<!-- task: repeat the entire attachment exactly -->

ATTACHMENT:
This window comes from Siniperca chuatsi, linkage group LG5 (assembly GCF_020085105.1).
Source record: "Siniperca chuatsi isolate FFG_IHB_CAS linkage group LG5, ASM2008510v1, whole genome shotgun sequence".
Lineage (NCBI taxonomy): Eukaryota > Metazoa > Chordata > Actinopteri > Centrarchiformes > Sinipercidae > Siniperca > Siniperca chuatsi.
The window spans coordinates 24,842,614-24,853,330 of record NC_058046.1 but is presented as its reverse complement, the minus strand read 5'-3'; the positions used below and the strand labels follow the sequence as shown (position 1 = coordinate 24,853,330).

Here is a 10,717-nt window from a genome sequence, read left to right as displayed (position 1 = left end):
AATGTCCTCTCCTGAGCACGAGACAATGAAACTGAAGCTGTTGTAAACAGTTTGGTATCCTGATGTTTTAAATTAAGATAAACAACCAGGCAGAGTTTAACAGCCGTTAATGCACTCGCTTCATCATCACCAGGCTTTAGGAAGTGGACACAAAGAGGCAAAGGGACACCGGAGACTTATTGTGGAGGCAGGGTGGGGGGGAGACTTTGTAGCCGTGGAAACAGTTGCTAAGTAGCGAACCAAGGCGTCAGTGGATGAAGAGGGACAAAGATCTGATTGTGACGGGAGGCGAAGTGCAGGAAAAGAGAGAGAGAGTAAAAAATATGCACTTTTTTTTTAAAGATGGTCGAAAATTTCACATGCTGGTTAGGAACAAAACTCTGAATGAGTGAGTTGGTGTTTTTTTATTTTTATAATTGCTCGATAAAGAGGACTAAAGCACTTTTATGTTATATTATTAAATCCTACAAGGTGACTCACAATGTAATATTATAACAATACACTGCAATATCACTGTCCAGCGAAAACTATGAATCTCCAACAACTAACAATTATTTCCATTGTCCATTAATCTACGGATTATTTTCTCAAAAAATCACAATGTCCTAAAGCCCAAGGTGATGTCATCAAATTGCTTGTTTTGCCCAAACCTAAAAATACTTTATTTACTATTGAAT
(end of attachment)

This window comes from Siniperca chuatsi, linkage group LG5 (assembly GCF_020085105.1).
Source record: "Siniperca chuatsi isolate FFG_IHB_CAS linkage group LG5, ASM2008510v1, whole genome shotgun sequence".
Lineage (NCBI taxonomy): Eukaryota > Metazoa > Chordata > Actinopteri > Centrarchiformes > Sinipercidae > Siniperca > Siniperca chuatsi.
The window spans coordinates 24,842,614-24,853,330 of record NC_058046.1 but is presented as its reverse complement, the minus strand read 5'-3'; the positions used below and the strand labels follow the sequence as shown (position 1 = coordinate 24,853,330).

Here is a 10,717-nt window from a genome sequence, read left to right as displayed (position 1 = left end):
AATGTCCTCTCCTGAGCACGAGACAATGAAACTGAAGCTGTTGTAAACAGTTTGGTATCCTGATGTTTTAAATTAAGATAAACAACCAGGCAGAGTTTAACAGCCGTTAATGCACTCGCTTCATCATCACCAGGCTTTAGGAAGTGGACACAAAGAGGCAAAGGGACACCGGAGACTTATTGTGGAGGCAGGGTGGGGGGGAGACTTTGTAGCCGTGGAAACAGTTGCTAAGTAGCGAACCAAGGCGTCAGTGGATGAAGAGGGACAAAGATCTGATTGTGACGGGAGGCGAAGTGCAGGAAAAGAGAGAGAGAGTAAAAAATATGCACTTTTTTTTTAAAGATGGTCGAAAATTTCACATGCTGGTTAGGAACAAAACTCTGAATGAGTGAGTTGGTGTTTTTTTATTTTTATAATTGCTCGATAAAGAGGACTAAAGCACTTTTATGTTATATTATTAAATCCTACAAGGTGACTCACAATGTAATATTATAACAATACACTGCAATATCACTGTCCAGCGAAAACTATGAATCTCCAACAACTAACAATTATTTCCATTGTCCATTAATCTACGGATTATTTTCTCAAAAAATCACAATGTCCTAAAGCCCAAGGTGATGTCATCAAATTGCTTGTTTTGCCCAAACCTAAAAATACTTTATTTACTATTGAAT